AS part of this year’s Totally Thames, East Tilbury is celebrating the UK’s rich cultural relationship with India hosting Silk River, a spectacular 10 day ‘art walk’ that will journey through East Tilbury on Sat 23rd Sept from 9:30am – 2pm.
Silk River has been created by Kinetika, the internationally renowned company responsible for the art installations that led the Athlete’s Parade at London 2012 Olympic Games to the delight of approximately one million onlookers.
Silk River will feature twenty colourful hand-painted Bengal silk scrolls, each 6 metres high, which explore the unique relationship between London and Kolkata, India, and reveal the stories of those who live and work on the river and the connections they have with parallel communities living alongside the Hooghly in West Bengal.
East Tilbury, just like our partner Batanagar in Kolkata, was home to the BATA shoe company set up by Czechoslovak industrialist Tomas Bata. His desire to set up the factory helped to alleviate unemployment during the great depression and The British Bata Shoe factory was built from 1932. The estate was based on Bata’s home town of Zlin and came complete with worker housing, a primary school, and technical college for its students, a village hall and sporting facilities for the employees. Transforming the potato fields into the modernist Bata Estate in the 1930’s, this small community had its own cinema, swimming pool and surely Thurrock’s first Expresso bar.
Participants will meet families who grew up here with connections all over the world, and witness the story of Johnny, the shoemaker with smelly feet with a highly entertaining performance from Thurrock’s own Complete Commedia Company. What’s happened to Bata now? New developments are coming to East Tilbury just as they are to Batanagar in Kolkata. How do London and Kolkata compare in their approach to riverside developments?
Register for the walk here:
The event will take place in 10 different locations across London, from Royal Botanic Gardens Kew to Southend, and the full list of locations, times and meeting points can be found here: http://www.silkriver.co.uk/UK-walks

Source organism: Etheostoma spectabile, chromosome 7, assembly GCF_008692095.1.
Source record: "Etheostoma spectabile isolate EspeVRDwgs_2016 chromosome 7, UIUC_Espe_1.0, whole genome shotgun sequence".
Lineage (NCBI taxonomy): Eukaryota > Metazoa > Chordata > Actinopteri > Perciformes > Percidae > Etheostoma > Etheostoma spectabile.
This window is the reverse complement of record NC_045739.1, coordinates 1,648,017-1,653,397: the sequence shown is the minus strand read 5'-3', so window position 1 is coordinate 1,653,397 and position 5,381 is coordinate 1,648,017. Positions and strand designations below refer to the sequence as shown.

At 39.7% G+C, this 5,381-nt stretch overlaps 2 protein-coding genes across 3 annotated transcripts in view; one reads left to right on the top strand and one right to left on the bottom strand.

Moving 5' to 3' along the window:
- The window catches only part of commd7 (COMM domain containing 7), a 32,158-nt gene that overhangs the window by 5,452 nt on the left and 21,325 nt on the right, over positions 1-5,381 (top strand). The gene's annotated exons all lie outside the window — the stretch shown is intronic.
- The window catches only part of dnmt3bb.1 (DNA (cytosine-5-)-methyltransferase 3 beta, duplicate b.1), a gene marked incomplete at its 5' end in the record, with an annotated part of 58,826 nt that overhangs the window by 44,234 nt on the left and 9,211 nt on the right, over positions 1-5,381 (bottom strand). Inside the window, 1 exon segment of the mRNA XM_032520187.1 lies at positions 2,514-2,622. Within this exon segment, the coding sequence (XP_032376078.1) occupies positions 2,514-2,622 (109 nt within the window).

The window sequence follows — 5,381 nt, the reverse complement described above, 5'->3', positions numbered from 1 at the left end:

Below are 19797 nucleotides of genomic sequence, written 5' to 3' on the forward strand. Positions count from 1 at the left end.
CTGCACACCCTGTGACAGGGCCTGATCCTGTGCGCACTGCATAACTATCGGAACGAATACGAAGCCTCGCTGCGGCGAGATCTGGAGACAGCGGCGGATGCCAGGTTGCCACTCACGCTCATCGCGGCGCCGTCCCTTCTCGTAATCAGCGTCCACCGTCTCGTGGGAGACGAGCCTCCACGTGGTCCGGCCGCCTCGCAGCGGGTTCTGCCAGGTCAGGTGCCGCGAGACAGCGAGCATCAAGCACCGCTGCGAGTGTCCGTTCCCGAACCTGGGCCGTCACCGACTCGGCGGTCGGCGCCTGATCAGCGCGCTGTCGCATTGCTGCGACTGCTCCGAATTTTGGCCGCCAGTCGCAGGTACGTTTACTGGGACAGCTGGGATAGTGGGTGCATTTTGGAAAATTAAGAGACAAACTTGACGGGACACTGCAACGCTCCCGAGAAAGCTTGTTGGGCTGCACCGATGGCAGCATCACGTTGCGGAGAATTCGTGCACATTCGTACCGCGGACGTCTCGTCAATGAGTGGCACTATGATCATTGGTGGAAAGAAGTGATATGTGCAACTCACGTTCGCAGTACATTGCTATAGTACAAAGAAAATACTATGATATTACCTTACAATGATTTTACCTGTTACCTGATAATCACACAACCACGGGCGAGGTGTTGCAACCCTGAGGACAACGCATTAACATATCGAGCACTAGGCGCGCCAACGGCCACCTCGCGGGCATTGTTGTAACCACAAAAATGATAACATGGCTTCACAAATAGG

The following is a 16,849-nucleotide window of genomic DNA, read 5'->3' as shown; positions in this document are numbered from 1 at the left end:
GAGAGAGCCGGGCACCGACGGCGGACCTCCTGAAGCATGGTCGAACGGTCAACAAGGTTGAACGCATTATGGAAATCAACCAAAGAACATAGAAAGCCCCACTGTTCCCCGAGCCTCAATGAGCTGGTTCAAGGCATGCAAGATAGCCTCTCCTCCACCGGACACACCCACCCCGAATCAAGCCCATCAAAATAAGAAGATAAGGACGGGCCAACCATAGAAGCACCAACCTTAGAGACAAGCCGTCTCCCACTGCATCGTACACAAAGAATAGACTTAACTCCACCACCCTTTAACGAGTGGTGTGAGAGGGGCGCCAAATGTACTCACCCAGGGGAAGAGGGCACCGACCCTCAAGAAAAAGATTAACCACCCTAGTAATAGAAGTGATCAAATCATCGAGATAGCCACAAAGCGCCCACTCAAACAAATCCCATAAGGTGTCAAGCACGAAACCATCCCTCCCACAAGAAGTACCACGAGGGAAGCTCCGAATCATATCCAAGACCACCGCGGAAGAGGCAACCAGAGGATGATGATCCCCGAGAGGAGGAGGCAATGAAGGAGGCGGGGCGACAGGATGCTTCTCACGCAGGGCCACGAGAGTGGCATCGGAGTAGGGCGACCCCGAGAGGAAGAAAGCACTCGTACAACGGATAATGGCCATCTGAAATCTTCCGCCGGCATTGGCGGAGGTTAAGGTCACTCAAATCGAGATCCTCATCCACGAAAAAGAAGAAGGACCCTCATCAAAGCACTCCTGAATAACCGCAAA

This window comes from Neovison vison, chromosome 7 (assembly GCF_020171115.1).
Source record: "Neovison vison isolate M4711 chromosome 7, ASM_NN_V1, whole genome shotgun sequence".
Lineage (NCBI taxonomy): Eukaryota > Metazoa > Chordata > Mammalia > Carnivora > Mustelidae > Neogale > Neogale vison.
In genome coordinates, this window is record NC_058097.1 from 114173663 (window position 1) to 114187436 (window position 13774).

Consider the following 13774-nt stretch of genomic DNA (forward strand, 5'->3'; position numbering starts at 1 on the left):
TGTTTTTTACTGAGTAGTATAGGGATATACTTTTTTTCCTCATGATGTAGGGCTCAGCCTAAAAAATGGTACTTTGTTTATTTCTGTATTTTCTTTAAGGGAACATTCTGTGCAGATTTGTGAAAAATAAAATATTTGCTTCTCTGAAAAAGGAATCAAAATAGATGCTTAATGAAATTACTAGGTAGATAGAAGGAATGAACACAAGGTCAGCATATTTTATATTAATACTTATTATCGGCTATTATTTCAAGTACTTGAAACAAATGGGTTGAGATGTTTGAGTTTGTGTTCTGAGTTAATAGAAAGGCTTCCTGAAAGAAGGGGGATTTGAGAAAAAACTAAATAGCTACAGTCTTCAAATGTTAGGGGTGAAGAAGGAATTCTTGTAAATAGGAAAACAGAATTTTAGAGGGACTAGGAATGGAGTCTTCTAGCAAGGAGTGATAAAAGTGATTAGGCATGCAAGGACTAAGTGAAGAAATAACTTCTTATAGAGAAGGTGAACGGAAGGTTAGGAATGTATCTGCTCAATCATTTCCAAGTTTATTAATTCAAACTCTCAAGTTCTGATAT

Kew will host an exhibition during October half term school holidays of all 20 of the silks accompanied by a programme of activities
Ali Pretty, Kinetika’s Artistic Director said: “It was my first visit to India in 1984 that inspired me to work in the arts, using them as a tool for social change and community development. Silk River will build on my experience over the last 30 years, bringing together communities from the UK and India for a meaningful exchange of stories and ideas. By sharing and celebrating the similar histories and narratives between the River Thames and India’s Hooghly River, the Silk River Project hopes to encourage the celebration of rich local history, and engage the community along the journey of rediscovery.”
Following the London Silk River walk, a twelve-day performative walk will take place alongside the river Hooghly, India, from Murshidabad to Kolkata. Along the journey together from Azimganj, Murshidabad to Botanic Gardens, Kolkata, on boat, foot and by train, participants will engage with contemporary artists, historians, writers and musicians, and participate in curated events comprising of talks, workshops and film screenings. More details about the India walk can be found here: http://www.silkriver.co.uk/india-walks/
Silk River is brought together with the associate Artistic Director Ruchira Das from Think Arts, India and an international team of artists, writers and photographers and is supported by Arts Council England, British Council, Dartford Council, Kent County Council, Thurrock Council, Southend Council, Royal Borough of Greenwich, Barking & Dagenham CPP, Metal, Royal Opera House Trailblazers, Thurrock, Long Distance Walkers Association London Group and Royal Botanic Gardens Kew.